A chance alert by a local tradesman has exposed a terror-linked bomb plot to target banks, French Interior Minister Gérard Collomb has revealed.
Police were called on Wednesday to a flat in the southern Paris suburb of Villejuif, where they found 100g (3.5 oz) of TATP explosives and chemicals.
Three men have been arrested.
The interior minister said the suspects had denied any terrorist motives but he added that they had been in phone contact with people in Syria.
"They wanted to blow up banks with the TATP, but what we're seeing is that they were linked to terrorists, so it's more in that direction that we have to look," he told FranceInfo TV.
TATP (triacetone triperoxide) has been widely used in jihadist attacks because it is relatively easy to produce.
The explosives would have been used to target counters inside the banks for cash, Mr Collomb added. Hours after he spoke, police found more explosive materials in a garage rented by one of the suspects at Thiais, a few kilometres south of Villejuif.
The alarm was raised by a locksmith or plumber working at the block of flats on Wednesday morning. When he spotted suspicious objects inside a tent on a balcony he called police, who discovered a type of bomb factory. Gas canisters, bottles of chemicals and electrical wiring were also found.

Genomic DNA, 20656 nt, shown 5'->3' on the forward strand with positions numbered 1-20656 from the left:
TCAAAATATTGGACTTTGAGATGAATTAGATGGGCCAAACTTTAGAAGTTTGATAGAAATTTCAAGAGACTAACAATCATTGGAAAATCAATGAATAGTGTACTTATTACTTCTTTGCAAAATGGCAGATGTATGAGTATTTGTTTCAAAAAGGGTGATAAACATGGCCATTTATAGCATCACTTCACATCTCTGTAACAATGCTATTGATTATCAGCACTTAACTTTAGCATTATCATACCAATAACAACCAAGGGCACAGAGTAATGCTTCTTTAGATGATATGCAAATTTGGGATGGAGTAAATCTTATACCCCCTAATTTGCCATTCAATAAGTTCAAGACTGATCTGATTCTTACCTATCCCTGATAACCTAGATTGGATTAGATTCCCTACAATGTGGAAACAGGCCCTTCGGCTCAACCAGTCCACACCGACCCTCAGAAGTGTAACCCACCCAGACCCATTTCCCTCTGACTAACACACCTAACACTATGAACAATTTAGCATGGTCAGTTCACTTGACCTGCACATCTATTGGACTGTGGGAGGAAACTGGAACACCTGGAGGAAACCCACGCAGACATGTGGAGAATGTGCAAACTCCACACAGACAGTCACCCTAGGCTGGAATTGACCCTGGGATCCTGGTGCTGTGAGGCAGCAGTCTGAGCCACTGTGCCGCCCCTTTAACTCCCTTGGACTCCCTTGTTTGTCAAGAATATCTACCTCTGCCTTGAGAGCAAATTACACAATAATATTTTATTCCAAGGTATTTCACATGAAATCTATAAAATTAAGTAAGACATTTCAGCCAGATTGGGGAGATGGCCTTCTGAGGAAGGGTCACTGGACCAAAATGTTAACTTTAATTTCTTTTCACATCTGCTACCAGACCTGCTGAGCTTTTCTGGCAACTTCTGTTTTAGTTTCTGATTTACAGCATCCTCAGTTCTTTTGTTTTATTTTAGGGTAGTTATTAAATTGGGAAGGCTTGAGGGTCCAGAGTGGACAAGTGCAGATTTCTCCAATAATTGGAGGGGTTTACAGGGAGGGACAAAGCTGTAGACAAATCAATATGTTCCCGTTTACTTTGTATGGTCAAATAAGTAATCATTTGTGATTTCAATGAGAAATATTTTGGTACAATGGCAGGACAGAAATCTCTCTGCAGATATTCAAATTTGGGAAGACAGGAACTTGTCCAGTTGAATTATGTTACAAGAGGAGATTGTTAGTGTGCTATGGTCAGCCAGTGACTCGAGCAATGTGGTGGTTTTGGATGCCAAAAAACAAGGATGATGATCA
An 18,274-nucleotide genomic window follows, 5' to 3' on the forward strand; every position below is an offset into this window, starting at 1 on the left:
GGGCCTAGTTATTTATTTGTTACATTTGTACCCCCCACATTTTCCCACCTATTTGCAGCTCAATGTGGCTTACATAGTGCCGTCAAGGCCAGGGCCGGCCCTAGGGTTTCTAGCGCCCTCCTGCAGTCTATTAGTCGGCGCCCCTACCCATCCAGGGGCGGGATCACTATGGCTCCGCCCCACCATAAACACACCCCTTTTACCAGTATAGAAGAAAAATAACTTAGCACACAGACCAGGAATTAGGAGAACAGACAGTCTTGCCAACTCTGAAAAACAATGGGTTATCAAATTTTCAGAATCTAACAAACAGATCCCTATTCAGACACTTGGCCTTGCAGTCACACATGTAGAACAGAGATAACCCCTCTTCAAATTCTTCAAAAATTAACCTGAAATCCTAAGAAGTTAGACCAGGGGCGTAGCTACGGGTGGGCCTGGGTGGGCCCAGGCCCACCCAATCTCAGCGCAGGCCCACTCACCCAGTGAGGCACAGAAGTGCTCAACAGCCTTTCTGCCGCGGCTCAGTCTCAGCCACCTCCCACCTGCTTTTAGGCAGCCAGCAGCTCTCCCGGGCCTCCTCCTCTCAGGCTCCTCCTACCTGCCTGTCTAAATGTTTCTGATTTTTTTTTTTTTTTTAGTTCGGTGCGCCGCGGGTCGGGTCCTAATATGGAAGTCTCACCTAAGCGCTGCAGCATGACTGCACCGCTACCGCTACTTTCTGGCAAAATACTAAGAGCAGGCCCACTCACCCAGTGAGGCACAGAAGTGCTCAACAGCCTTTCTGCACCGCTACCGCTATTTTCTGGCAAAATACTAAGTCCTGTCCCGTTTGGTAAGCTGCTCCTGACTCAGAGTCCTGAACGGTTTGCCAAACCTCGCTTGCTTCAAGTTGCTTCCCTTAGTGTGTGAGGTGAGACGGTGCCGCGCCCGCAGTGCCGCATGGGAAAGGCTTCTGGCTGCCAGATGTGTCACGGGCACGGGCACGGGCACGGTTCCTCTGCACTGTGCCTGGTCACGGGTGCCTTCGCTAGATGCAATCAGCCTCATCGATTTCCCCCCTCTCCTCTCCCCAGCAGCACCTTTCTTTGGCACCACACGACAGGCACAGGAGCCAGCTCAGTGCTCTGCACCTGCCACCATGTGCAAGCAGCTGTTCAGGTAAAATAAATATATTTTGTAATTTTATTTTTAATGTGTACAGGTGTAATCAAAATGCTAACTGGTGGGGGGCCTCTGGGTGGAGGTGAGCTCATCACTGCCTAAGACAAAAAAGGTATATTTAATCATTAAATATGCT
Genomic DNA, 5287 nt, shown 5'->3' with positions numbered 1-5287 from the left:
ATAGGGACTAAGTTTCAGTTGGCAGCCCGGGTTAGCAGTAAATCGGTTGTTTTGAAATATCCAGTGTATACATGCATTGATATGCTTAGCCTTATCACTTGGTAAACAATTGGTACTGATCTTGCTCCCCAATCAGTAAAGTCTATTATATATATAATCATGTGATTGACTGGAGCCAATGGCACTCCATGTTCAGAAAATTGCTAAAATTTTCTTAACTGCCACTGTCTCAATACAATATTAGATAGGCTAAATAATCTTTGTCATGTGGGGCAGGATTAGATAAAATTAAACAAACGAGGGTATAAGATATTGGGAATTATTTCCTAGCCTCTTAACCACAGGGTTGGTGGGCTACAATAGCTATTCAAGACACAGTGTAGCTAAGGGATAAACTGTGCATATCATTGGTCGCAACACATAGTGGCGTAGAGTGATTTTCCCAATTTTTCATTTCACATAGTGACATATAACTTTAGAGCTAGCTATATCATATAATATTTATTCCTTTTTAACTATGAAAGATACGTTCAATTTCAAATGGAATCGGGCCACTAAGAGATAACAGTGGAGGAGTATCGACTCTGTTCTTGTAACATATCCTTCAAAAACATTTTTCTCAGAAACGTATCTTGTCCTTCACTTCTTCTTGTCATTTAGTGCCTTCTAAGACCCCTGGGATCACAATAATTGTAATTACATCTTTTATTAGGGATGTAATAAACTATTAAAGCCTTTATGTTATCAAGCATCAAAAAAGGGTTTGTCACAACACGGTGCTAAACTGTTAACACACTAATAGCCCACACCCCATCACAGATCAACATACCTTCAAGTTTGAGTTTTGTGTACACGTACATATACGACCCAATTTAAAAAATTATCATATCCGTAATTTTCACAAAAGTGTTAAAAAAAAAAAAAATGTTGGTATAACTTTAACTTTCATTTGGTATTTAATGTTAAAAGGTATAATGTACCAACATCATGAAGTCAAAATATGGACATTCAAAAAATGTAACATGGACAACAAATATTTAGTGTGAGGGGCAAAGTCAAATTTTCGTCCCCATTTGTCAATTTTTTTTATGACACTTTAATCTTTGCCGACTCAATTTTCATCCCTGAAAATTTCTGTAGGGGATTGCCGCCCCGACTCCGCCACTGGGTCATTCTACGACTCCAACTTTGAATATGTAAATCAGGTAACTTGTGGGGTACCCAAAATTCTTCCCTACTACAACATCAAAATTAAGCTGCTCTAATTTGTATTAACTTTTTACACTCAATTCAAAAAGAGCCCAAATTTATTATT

Two suspects, aged 36 and 47 and of North African origin, were quickly arrested in a neighbouring area, and a third man was detained overnight. The first two arrested were not previously known to authorities, while the third suspect was said to have been radicalised and on a watch list.
France has suffered a spate of attacks in recent years. Jihadists who attacked Paris in 2015 also used TATP.
More recently traces of it were found last month in the rubble of a house in north-eastern Spain on the eve of the 17 August Barcelona attack. Catalan police believe the jihadists had been planning to use explosives from the house as part of the Barcelona plot.
Mr Collomb declined to speculate on whether the latest discovery was linked to Barcelona but said it was possible.
However, investigators know that Younes Abouyaaqoub and one or two other jihadists had driven to the Paris area days before the attacks. Their Audi A3 car was caught by a speed camera south of Paris on 12 August.
They stayed at a hotel in the Malakoff area a few kilometres to the north-east of Villejuif and the interior minister said it was now clear that they had visited the Eiffel Tower on two occasions during their visit.
"We know they go to buy a camera, we know particularly they leave the hotel in the evening and they go off to spend a long time in front of the Eiffel Tower. Then they go back there the next day before setting off for Spain," he said, citing a study of the men's mobile phone geo-location.
When asked about a potential link to the Villejuif bomb factory discovery, Mr Collomb said Spain was widely known as a conduit for groups based in Morocco but beyond that he could not say.